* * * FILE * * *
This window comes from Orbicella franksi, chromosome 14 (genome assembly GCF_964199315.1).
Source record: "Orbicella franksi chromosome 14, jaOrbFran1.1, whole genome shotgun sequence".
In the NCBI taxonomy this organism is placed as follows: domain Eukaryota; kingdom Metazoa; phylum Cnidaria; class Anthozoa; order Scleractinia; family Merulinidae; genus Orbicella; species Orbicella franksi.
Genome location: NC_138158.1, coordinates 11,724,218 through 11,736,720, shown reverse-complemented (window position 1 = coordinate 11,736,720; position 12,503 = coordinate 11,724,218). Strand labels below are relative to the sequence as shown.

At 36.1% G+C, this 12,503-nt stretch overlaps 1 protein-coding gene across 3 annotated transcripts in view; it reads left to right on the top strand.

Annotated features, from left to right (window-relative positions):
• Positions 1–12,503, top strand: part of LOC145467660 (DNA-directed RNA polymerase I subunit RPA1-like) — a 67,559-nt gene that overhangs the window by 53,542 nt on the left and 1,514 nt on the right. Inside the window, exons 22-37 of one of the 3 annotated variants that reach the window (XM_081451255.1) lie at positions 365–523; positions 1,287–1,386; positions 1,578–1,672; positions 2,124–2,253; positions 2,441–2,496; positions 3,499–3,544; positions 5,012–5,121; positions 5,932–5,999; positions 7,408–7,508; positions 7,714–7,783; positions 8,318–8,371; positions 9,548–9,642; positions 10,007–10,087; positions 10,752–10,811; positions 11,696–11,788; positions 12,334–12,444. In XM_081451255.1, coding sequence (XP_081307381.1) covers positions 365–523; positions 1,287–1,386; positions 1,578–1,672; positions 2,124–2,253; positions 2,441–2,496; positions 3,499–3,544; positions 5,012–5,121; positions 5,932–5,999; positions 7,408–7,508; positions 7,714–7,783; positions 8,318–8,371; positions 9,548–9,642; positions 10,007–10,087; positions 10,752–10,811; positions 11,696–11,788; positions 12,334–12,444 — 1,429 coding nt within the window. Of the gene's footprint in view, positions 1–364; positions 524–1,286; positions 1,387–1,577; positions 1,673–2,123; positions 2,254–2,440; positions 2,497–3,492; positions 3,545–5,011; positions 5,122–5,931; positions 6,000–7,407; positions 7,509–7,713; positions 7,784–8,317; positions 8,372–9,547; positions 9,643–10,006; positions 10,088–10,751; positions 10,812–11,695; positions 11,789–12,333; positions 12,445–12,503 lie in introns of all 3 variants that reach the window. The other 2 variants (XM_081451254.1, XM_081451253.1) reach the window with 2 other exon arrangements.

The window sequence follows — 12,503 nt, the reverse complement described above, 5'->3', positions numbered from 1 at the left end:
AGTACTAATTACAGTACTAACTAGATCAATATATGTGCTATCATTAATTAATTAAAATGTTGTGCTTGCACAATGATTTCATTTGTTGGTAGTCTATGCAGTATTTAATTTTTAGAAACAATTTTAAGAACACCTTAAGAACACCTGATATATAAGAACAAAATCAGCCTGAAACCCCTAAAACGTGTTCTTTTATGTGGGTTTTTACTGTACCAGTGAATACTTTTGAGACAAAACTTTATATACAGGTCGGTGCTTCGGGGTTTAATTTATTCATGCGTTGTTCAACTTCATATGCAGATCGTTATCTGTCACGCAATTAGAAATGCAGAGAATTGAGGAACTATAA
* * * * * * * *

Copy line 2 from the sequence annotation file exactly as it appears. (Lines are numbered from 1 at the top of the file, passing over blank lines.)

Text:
Source record: "Orbicella franksi chromosome 14, jaOrbFran1.1, whole genome shotgun sequence".